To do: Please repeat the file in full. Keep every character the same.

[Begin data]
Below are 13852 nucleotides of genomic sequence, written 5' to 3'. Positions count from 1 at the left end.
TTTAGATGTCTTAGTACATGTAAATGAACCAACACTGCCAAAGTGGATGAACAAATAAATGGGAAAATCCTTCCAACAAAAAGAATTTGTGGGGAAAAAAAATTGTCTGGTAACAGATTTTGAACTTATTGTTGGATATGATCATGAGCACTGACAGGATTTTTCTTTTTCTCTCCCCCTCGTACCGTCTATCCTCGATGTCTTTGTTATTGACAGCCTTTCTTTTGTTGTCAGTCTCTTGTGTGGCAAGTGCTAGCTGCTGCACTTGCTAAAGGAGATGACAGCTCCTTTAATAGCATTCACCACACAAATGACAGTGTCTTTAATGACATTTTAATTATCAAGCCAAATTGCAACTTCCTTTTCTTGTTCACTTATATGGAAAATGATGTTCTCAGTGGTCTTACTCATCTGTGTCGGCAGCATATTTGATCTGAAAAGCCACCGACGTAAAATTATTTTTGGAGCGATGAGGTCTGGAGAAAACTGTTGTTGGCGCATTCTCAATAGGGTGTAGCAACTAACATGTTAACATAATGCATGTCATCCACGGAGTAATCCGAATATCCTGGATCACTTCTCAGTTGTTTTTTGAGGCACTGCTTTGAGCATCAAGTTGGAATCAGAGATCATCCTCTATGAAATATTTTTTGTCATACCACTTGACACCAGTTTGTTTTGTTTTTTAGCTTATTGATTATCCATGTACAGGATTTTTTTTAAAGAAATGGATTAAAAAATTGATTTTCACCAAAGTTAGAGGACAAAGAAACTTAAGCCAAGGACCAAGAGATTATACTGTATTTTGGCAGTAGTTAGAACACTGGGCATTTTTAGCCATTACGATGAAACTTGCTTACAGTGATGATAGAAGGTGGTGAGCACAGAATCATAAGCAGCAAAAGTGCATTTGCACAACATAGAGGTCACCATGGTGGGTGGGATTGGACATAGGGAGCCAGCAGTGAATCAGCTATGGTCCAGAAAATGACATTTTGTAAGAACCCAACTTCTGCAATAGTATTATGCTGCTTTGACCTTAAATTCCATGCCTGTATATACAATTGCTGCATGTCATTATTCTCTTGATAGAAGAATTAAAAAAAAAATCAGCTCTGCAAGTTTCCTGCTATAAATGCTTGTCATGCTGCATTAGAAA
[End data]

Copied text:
Below are 13852 nucleotides of genomic sequence, written 5' to 3'. Positions count from 1 at the left end.
TTTAGATGTCTTAGTACATGTAAATGAACCAACACTGCCAAAGTGGATGAACAAATAAATGGGAAAATCCTTCCAACAAAAAGAATTTGTGGGGAAAAAAAATTGTCTGGTAACAGATTTTGAACTTATTGTTGGATATGATCATGAGCACTGACAGGATTTTTCTTTTTCTCTCCCCCTCGTACCGTCTATCCTCGATGTCTTTGTTATTGACAGCCTTTCTTTTGTTGTCAGTCTCTTGTGTGGCAAGTGCTAGCTGCTGCACTTGCTAAAGGAGATGACAGCTCCTTTAATAGCATTCACCACACAAATGACAGTGTCTTTAATGACATTTTAATTATCAAGCCAAATTGCAACTTCCTTTTCTTGTTCACTTATATGGAAAATGATGTTCTCAGTGGTCTTACTCATCTGTGTCGGCAGCATATTTGATCTGAAAAGCCACCGACGTAAAATTATTTTTGGAGCGATGAGGTCTGGAGAAAACTGTTGTTGGCGCATTCTCAATAGGGTGTAGCAACTAACATGTTAACATAATGCATGTCATCCACGGAGTAATCCGAATATCCTGGATCACTTCTCAGTTGTTTTTTGAGGCACTGCTTTGAGCATCAAGTTGGAATCAGAGATCATCCTCTATGAAATATTTTTTGTCATACCACTTGACACCAGTTTGTTTTGTTTTTTAGCTTATTGATTATCCATGTACAGGATTTTTTTTAAAGAAATGGATTAAAAAATTGATTTTCACCAAAGTTAGAGGACAAAGAAACTTAAGCCAAGGACCAAGAGATTATACTGTATTTTGGCAGTAGTTAGAACACTGGGCATTTTTAGCCATTACGATGAAACTTGCTTACAGTGATGATAGAAGGTGGTGAGCACAGAATCATAAGCAGCAAAAGTGCATTTGCACAACATAGAGGTCACCATGGTGGGTGGGATTGGACATAGGGAGCCAGCAGTGAATCAGCTATGGTCCAGAAAATGACATTTTGTAAGAACCCAACTTCTGCAATAGTATTATGCTGCTTTGACCTTAAATTCCATGCCTGTATATACAATTGCTGCATGTCATTATTCTCTTGATAGAAGAATTAAAAAAAAAATCAGCTCTGCAAGTTTCCTGCTATAAATGCTTGTCATGCTGCATTAGAAA